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Why I Spent €60 on Copies That Won’t Be Looked At

Part of my errands yesterday involved going to the library and making copies. We don’t own a printer because A) seriously small apartment, and B) we rarely have a use for one. For the few things that need to be printed out, I can pop down to the library. The only time that become frustrating is when immigration time comes around, and I have to make copies that won’t be looked it.

A Caveat

Okay, before I delve into this, I know someone is going to jump in and say “actually…” and cite some rule, or policy, or their personal experience that contradicts what I’m about to say. This is all from my own personal experiences over the past 6 years. I’m not making any of this up, embellishing, or mis-remembering, okay? Okay.

So Anyway…

When you go to your immigration meeting, you’re not meeting with the person or persons who will make your decisions. You will meet with a very nice clerk who is there to do two things: lay eyes on you, so they can verify you are the person in your passport photo, and make sure your paperwork is in order.

The expectation is that you will bring hard copies of documents that you have already submitted electronically. There is a context where this makes sense. We have to submit a scan of our passport, but they want to see the actual passport to make sure nothing was digitally doctored. When we first came, Katie and I submitted a scan of our marriage certificate to verify our relationship, but we had to bring the original. I understand bringing original documents.

Where this doesn’t make sense is when the original documents are digital. For example, I download our bank statements in PDF format from the bank’s website. They don’t send out paper statements in the mail. It’s not that it’s an option I’ve declined; they don’t send paper statements in the mail. Which is why printing out copies of the bank statements seems ridiculous to me.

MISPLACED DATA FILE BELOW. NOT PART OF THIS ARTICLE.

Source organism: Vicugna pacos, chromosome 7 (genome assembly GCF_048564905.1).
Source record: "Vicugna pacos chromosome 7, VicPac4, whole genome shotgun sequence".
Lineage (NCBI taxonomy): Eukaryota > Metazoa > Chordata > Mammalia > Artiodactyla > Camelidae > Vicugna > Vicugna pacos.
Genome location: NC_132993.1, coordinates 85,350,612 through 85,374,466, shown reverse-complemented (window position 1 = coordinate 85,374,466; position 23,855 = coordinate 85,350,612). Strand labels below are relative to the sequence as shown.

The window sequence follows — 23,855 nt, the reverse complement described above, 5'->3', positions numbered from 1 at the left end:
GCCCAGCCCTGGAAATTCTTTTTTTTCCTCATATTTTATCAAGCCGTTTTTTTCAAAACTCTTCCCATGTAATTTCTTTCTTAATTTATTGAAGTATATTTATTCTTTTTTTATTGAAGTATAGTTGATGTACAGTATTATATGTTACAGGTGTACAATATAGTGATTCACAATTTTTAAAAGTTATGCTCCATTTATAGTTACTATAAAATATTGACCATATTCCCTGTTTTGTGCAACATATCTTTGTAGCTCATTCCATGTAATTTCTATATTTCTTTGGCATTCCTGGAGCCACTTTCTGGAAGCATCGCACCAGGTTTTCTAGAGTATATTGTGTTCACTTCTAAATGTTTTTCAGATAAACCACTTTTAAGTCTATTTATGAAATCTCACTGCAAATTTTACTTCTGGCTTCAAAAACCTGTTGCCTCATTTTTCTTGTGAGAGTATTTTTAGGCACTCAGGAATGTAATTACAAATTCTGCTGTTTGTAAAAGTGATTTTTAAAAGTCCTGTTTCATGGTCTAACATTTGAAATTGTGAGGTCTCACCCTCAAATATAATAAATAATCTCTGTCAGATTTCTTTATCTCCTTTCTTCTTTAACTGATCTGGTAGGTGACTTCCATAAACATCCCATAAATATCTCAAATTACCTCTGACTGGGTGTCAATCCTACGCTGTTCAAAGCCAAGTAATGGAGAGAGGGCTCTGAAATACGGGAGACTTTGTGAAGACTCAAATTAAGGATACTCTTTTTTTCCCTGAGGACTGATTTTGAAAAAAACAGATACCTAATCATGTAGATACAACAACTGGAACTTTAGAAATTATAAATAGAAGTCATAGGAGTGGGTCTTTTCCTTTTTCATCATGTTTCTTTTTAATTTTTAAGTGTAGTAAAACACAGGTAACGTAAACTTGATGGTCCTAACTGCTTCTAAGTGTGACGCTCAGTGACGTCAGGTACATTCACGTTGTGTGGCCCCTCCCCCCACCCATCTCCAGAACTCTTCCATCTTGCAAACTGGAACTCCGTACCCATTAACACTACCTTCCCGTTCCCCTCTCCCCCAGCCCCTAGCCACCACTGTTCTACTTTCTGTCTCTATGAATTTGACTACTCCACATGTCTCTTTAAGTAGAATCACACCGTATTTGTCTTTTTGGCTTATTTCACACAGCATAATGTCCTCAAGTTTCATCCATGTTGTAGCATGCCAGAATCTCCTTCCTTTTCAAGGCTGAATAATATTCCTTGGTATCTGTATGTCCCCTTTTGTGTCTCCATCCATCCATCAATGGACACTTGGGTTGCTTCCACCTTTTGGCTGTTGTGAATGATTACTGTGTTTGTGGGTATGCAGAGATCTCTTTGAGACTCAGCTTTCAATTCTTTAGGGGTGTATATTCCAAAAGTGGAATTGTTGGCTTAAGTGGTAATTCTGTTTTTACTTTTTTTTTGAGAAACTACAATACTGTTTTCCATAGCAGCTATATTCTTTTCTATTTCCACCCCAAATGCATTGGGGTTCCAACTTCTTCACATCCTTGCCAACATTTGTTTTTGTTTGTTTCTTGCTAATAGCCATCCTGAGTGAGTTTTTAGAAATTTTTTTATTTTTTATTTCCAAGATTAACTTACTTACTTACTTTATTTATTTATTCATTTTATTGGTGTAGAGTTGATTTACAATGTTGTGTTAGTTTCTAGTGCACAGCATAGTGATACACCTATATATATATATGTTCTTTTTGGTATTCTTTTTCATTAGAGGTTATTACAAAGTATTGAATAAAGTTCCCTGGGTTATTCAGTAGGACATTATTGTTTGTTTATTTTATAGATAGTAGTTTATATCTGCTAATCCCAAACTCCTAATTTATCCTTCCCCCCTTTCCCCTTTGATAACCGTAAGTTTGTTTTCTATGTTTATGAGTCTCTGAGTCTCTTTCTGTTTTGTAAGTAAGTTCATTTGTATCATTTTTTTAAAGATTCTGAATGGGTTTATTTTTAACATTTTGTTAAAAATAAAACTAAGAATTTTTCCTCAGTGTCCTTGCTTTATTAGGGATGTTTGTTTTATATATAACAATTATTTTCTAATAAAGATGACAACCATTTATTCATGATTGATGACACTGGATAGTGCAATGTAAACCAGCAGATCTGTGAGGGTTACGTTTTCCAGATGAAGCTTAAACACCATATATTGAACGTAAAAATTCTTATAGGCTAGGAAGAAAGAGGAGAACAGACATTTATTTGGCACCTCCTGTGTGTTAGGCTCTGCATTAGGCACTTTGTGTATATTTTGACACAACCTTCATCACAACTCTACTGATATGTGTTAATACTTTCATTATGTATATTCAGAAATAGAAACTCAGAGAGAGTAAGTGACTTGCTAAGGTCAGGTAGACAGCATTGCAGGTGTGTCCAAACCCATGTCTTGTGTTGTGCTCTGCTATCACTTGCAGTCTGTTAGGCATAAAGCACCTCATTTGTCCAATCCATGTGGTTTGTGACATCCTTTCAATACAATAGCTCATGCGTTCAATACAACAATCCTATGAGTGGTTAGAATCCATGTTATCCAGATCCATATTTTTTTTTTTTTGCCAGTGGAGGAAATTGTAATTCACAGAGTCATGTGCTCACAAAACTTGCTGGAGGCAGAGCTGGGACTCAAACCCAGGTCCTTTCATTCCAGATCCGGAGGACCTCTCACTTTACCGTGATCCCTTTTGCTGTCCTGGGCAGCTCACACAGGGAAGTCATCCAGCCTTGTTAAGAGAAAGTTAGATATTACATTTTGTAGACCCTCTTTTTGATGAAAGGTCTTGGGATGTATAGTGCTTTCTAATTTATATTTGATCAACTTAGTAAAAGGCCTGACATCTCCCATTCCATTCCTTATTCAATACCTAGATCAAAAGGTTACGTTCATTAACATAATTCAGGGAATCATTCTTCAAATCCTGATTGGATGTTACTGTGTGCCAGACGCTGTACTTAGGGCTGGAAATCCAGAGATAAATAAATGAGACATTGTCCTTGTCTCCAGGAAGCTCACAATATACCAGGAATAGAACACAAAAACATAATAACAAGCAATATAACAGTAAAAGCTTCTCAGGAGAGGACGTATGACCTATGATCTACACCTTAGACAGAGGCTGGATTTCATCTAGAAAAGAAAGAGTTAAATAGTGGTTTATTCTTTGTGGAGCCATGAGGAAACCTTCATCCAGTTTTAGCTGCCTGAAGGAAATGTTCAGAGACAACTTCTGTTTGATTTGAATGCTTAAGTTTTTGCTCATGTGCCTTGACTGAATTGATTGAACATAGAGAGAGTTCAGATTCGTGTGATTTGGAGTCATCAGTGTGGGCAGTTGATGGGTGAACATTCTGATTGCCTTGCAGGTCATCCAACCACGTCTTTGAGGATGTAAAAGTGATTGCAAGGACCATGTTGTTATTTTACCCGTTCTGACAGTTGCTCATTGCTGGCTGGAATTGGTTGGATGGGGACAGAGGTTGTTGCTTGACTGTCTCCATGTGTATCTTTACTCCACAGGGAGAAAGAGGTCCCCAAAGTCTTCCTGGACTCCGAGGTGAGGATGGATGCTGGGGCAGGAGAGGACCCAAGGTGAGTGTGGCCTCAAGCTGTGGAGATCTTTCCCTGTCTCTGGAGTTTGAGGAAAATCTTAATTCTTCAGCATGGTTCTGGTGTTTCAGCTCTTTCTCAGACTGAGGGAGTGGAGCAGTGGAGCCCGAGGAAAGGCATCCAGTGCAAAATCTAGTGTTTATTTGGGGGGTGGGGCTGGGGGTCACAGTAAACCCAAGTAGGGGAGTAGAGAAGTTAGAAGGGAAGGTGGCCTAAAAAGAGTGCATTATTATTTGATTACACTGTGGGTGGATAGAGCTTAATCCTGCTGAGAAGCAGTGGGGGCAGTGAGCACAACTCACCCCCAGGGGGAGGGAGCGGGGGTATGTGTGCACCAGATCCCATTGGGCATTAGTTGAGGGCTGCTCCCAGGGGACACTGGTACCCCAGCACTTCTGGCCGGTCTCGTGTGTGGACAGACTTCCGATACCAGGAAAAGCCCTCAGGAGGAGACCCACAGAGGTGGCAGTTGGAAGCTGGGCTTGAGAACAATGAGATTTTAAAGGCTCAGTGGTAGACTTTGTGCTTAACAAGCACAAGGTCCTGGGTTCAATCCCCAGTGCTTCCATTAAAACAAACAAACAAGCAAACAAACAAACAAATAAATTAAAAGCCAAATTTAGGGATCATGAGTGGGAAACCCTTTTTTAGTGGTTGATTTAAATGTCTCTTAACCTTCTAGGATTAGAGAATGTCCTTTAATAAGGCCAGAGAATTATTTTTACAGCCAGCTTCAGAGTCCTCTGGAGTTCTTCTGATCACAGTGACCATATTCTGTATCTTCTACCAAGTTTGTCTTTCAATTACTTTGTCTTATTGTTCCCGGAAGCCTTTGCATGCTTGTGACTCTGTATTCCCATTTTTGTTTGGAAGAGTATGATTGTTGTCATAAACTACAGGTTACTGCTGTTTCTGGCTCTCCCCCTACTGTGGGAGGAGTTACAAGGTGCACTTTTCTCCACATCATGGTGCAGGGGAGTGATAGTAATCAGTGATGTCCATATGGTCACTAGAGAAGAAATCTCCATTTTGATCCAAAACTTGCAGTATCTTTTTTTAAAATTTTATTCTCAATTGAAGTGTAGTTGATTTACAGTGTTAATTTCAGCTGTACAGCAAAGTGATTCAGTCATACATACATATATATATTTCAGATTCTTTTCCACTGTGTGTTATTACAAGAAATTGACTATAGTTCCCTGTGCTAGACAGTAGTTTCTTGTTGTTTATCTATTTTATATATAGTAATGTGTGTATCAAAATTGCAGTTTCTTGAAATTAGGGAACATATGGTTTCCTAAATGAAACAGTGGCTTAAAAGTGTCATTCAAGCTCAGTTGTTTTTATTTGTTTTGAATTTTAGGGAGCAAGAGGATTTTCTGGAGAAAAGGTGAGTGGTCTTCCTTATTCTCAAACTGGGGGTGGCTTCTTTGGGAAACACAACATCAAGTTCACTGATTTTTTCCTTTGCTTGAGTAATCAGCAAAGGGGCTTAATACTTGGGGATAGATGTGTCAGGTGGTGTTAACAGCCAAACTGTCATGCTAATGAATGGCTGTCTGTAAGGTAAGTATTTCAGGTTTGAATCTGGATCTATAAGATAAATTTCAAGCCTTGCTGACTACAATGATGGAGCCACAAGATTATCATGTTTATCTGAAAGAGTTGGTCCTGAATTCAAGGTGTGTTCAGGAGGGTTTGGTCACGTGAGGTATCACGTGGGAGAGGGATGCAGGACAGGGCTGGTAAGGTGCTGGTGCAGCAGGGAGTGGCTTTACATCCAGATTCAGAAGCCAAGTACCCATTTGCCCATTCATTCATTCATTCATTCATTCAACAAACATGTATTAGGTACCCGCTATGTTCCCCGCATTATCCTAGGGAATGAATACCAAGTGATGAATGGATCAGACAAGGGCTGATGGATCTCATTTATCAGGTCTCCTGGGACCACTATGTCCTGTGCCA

Into the Recycling Bin

At every single meeting, the clerk goes through all of the paperwork to see if it’s there. I can’t see their computer screen, but they seem do be going down a checklist. Did they bring this? Yes. Do that have that? Yes. They verify that everything has been submitted electronically. I would guess that if it hadn’t, they’d keep the hard copy. When they’ve completed verifying your documents, they hand originals back to you. Copies that you made for them go straight into the recycling bin (to be shredded), because they’ve confirmed they have a digital copy.

Now, a reasonable person might think “just skip making copies of things that originate digitally.” I thought that, too, at our last meeting. I brought no printouts. Originals, but no hard copies of anything digitally-generated. I explained that I sent it digitally, so I didn’t think they needed copies that wouldn’t be looked at. I got chastised. Mildly, because this is Finland and seriously the bureaucrats are the nicest people in the world, but still chastised. “But the purpose of the meeting,” I was told, “is to verify the documents”.

So that’s why over multiple trips to the library I’ve dropped €60 ($70.88 USD) on copies that someone will look at for  few seconds and then toss in the bin. But you know what? If it means we get to stay in Finland and not have to go back to the United States right now, that is a freaking bargain.

Why I Spent €60 on Copies That Won’t Be Looked At

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About Berin Kinsman

Berin Kinsman is a writer, game designer, and owner/publisher at Dancing Lights Press. An American by accident of birth, he currently lives in Finland with his wife, artist Katie Kinsman.

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